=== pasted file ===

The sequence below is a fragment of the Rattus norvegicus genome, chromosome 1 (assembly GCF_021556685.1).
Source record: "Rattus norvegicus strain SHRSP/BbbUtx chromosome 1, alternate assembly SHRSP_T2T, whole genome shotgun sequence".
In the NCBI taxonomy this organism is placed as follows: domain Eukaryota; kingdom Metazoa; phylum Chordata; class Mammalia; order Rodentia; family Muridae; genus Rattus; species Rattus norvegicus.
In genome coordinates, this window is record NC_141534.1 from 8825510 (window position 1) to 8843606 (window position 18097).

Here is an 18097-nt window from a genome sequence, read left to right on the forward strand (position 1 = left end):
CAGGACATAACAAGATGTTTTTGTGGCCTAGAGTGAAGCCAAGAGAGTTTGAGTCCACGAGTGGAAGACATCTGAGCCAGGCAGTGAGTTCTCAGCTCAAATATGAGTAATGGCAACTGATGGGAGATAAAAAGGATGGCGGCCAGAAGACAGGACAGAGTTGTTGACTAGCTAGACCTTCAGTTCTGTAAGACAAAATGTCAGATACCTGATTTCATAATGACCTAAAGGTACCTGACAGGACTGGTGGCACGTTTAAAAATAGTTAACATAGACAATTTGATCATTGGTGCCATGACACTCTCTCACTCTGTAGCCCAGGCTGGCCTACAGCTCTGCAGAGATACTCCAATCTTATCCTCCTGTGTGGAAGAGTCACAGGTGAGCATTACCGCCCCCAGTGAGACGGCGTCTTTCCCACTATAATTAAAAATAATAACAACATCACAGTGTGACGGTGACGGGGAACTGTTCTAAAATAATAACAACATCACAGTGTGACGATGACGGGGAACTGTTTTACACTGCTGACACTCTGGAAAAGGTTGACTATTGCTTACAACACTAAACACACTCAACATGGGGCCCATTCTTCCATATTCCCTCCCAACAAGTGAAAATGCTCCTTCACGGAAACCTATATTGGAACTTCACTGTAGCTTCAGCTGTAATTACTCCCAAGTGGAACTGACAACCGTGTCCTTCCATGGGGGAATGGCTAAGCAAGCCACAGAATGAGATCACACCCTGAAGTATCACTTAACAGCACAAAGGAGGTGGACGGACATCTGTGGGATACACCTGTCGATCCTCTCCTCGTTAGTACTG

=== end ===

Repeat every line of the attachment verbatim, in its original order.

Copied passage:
The sequence below is a fragment of the Rattus norvegicus genome, chromosome 1 (assembly GCF_021556685.1).
Source record: "Rattus norvegicus strain SHRSP/BbbUtx chromosome 1, alternate assembly SHRSP_T2T, whole genome shotgun sequence".
In the NCBI taxonomy this organism is placed as follows: domain Eukaryota; kingdom Metazoa; phylum Chordata; class Mammalia; order Rodentia; family Muridae; genus Rattus; species Rattus norvegicus.
In genome coordinates, this window is record NC_141534.1 from 8825510 (window position 1) to 8843606 (window position 18097).

Here is an 18097-nt window from a genome sequence, read left to right on the forward strand (position 1 = left end):
CAGGACATAACAAGATGTTTTTGTGGCCTAGAGTGAAGCCAAGAGAGTTTGAGTCCACGAGTGGAAGACATCTGAGCCAGGCAGTGAGTTCTCAGCTCAAATATGAGTAATGGCAACTGATGGGAGATAAAAAGGATGGCGGCCAGAAGACAGGACAGAGTTGTTGACTAGCTAGACCTTCAGTTCTGTAAGACAAAATGTCAGATACCTGATTTCATAATGACCTAAAGGTACCTGACAGGACTGGTGGCACGTTTAAAAATAGTTAACATAGACAATTTGATCATTGGTGCCATGACACTCTCTCACTCTGTAGCCCAGGCTGGCCTACAGCTCTGCAGAGATACTCCAATCTTATCCTCCTGTGTGGAAGAGTCACAGGTGAGCATTACCGCCCCCAGTGAGACGGCGTCTTTCCCACTATAATTAAAAATAATAACAACATCACAGTGTGACGGTGACGGGGAACTGTTCTAAAATAATAACAACATCACAGTGTGACGATGACGGGGAACTGTTTTACACTGCTGACACTCTGGAAAAGGTTGACTATTGCTTACAACACTAAACACACTCAACATGGGGCCCATTCTTCCATATTCCCTCCCAACAAGTGAAAATGCTCCTTCACGGAAACCTATATTGGAACTTCACTGTAGCTTCAGCTGTAATTACTCCCAAGTGGAACTGACAACCGTGTCCTTCCATGGGGGAATGGCTAAGCAAGCCACAGAATGAGATCACACCCTGAAGTATCACTTAACAGCACAAAGGAGGTGGACGGACATCTGTGGGATACACCTGTCGATCCTCTCCTCGTTAGTACTG